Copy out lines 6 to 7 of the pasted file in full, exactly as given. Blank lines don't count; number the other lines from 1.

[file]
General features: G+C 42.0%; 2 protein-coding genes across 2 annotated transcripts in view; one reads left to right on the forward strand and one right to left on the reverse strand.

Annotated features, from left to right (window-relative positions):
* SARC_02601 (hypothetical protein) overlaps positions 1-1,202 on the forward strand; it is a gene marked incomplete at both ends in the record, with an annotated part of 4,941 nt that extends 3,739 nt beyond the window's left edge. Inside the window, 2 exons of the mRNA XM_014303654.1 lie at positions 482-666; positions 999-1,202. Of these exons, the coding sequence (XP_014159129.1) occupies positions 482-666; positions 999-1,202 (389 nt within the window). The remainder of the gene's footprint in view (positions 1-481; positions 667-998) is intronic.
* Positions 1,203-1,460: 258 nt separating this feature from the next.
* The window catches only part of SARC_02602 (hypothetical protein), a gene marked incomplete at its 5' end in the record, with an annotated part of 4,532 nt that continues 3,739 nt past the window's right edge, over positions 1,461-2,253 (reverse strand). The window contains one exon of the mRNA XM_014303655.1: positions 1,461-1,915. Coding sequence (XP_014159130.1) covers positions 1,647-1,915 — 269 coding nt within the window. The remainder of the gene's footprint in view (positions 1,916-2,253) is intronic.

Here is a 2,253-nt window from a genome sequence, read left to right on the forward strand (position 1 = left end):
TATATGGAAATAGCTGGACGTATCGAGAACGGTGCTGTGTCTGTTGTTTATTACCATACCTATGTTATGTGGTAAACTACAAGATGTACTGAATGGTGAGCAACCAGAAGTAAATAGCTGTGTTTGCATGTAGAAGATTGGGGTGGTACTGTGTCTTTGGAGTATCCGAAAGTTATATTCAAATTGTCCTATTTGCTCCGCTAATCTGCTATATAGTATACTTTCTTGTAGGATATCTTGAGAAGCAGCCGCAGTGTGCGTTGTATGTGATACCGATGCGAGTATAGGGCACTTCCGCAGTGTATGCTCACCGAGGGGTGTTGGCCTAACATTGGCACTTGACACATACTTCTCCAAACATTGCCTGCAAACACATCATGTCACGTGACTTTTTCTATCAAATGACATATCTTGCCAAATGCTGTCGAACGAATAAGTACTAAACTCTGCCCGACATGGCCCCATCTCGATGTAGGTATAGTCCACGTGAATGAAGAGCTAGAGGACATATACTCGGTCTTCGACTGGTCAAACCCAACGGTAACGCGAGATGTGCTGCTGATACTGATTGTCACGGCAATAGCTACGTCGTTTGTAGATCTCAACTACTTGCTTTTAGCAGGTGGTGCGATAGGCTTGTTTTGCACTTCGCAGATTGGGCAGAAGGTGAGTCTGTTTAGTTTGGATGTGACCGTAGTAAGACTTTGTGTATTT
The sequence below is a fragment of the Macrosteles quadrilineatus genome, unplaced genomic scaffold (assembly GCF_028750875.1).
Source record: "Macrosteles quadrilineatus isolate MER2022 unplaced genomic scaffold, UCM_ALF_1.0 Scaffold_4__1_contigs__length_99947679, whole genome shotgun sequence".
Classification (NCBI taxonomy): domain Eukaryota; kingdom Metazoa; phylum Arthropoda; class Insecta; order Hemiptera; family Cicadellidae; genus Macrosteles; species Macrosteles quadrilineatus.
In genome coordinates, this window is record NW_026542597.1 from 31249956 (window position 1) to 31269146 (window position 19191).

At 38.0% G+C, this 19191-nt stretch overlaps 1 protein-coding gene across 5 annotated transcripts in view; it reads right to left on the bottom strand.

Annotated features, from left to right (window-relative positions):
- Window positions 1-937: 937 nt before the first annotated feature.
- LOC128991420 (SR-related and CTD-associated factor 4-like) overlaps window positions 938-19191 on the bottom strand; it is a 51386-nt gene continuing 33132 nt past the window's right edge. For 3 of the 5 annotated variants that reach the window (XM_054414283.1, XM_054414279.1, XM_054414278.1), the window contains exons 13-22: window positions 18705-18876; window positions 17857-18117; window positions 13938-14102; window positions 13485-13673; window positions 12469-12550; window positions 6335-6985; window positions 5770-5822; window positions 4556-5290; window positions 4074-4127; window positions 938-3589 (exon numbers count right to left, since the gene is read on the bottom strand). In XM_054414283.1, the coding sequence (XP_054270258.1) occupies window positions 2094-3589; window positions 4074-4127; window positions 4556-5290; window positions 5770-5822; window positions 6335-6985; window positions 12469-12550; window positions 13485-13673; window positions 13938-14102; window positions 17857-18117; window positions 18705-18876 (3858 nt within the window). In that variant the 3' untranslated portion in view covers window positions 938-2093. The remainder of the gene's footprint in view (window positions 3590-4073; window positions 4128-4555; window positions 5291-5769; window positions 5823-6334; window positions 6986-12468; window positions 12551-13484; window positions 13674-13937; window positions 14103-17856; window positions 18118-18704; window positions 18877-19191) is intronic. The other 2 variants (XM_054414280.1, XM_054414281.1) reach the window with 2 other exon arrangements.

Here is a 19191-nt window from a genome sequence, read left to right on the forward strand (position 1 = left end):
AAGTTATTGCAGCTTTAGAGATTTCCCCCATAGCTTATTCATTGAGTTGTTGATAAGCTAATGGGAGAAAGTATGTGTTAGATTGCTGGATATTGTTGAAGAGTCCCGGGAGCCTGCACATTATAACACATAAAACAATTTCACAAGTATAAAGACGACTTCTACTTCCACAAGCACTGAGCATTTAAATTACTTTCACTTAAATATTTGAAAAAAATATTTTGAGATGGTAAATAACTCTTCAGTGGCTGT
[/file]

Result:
Here is a 2,253-nt window from a genome sequence, read left to right on the forward strand (position 1 = left end):
TATATGGAAATAGCTGGACGTATCGAGAACGGTGCTGTGTCTGTTGTTTATTACCATACCTATGTTATGTGGTAAACTACAAGATGTACTGAATGGTGAGCAACCAGAAGTAAATAGCTGTGTTTGCATGTAGAAGATTGGGGTGGTACTGTGTCTTTGGAGTATCCGAAAGTTATATTCAAATTGTCCTATTTGCTCCGCTAATCTGCTATATAGTATACTTTCTTGTAGGATATCTTGAGAAGCAGCCGCAGTGTGCGTTGTATGTGATACCGATGCGAGTATAGGGCACTTCCGCAGTGTATGCTCACCGAGGGGTGTTGGCCTAACATTGGCACTTGACACATACTTCTCCAAACATTGCCTGCAAACACATCATGTCACGTGACTTTTTCTATCAAATGACATATCTTGCCAAATGCTGTCGAACGAATAAGTACTAAACTCTGCCCGACATGGCCCCATCTCGATGTAGGTATAGTCCACGTGAATGAAGAGCTAGAGGACATATACTCGGTCTTCGACTGGTCAAACCCAACGGTAACGCGAGATGTGCTGCTGATACTGATTGTCACGGCAATAGCTACGTCGTTTGTAGATCTCAACTACTTGCTTTTAGCAGGTGGTGCGATAGGCTTGTTTTGCACTTCGCAGATTGGGCAGAAGGTGAGTCTGTTTAGTTTGGATGTGACCGTAGTAAGACTTTGTGTATTT